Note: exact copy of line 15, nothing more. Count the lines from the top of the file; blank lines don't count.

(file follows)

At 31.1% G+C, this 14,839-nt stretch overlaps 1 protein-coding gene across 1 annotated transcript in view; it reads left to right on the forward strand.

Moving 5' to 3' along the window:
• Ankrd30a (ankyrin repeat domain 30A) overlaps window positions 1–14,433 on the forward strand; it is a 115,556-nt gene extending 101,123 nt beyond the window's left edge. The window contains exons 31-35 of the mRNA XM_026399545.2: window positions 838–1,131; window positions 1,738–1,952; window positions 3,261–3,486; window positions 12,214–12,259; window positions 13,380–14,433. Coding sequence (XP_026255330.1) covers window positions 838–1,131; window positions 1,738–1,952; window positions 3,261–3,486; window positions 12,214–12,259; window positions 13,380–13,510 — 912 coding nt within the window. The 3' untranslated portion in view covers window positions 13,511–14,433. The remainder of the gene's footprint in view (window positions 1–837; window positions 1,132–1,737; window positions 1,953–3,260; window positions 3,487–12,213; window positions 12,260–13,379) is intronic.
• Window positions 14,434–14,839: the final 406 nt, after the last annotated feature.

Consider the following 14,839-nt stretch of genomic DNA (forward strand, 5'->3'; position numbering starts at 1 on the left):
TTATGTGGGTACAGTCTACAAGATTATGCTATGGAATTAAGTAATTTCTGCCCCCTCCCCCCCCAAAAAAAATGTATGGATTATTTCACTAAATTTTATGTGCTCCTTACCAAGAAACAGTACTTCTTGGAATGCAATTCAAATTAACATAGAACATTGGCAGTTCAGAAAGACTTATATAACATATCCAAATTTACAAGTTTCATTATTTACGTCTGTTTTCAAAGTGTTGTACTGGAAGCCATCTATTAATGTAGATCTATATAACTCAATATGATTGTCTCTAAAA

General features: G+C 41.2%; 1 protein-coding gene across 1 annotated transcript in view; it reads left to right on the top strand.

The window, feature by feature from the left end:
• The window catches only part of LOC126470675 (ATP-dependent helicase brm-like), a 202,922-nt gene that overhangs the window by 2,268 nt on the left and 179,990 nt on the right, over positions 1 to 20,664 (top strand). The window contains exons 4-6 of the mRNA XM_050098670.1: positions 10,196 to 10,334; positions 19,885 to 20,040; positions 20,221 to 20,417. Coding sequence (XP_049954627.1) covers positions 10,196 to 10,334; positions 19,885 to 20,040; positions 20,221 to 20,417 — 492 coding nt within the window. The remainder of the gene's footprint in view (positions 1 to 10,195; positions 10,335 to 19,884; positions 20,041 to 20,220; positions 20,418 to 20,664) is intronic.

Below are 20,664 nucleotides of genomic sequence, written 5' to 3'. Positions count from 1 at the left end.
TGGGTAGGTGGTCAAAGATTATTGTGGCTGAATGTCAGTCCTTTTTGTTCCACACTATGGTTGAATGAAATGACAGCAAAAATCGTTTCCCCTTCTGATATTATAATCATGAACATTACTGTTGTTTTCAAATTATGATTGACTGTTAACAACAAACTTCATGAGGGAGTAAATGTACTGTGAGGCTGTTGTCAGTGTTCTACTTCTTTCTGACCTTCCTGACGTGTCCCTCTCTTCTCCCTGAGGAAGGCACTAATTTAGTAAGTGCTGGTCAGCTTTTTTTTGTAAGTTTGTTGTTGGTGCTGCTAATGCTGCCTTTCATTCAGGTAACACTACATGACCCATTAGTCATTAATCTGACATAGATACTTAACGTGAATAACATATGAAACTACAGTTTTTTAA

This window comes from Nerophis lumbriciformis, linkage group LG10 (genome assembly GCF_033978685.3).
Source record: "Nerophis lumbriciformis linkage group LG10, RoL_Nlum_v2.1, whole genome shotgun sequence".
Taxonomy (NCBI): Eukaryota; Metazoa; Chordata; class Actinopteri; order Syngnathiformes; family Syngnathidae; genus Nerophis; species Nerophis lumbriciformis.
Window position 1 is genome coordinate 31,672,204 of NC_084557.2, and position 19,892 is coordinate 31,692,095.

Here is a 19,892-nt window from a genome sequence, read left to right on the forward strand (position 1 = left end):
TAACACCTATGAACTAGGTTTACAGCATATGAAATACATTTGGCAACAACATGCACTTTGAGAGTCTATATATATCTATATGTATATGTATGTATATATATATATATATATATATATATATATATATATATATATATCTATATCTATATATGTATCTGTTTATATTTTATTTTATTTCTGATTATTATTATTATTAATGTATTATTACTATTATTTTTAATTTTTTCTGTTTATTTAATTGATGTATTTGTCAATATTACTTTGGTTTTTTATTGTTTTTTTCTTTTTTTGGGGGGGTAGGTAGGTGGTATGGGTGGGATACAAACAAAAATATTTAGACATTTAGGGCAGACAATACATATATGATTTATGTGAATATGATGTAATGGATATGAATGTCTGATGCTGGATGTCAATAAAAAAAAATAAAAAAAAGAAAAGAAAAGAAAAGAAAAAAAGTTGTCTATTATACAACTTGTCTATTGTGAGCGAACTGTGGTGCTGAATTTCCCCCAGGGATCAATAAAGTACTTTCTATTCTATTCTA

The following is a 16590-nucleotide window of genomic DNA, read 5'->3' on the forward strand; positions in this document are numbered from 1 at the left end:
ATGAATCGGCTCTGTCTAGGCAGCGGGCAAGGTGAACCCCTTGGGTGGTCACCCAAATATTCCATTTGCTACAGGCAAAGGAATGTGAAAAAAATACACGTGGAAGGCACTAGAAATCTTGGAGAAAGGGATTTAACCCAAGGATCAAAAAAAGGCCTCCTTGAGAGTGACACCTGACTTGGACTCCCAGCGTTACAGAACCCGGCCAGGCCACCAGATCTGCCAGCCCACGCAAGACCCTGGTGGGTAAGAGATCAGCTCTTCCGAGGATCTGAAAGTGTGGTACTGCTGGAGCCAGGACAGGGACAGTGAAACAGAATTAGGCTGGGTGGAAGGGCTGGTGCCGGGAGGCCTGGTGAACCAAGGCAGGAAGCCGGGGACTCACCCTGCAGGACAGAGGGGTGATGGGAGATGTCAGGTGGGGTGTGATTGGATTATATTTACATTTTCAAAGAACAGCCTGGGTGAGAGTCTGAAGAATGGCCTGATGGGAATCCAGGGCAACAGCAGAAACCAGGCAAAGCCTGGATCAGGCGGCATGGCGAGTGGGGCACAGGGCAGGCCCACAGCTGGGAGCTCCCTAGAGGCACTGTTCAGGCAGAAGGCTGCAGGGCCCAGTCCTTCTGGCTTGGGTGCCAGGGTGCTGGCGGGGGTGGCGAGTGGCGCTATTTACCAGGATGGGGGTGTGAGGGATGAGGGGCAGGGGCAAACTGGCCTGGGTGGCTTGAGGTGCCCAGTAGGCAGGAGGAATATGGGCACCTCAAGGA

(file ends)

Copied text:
Window position 1 is genome coordinate 31,672,204 of NC_084557.2, and position 19,892 is coordinate 31,692,095.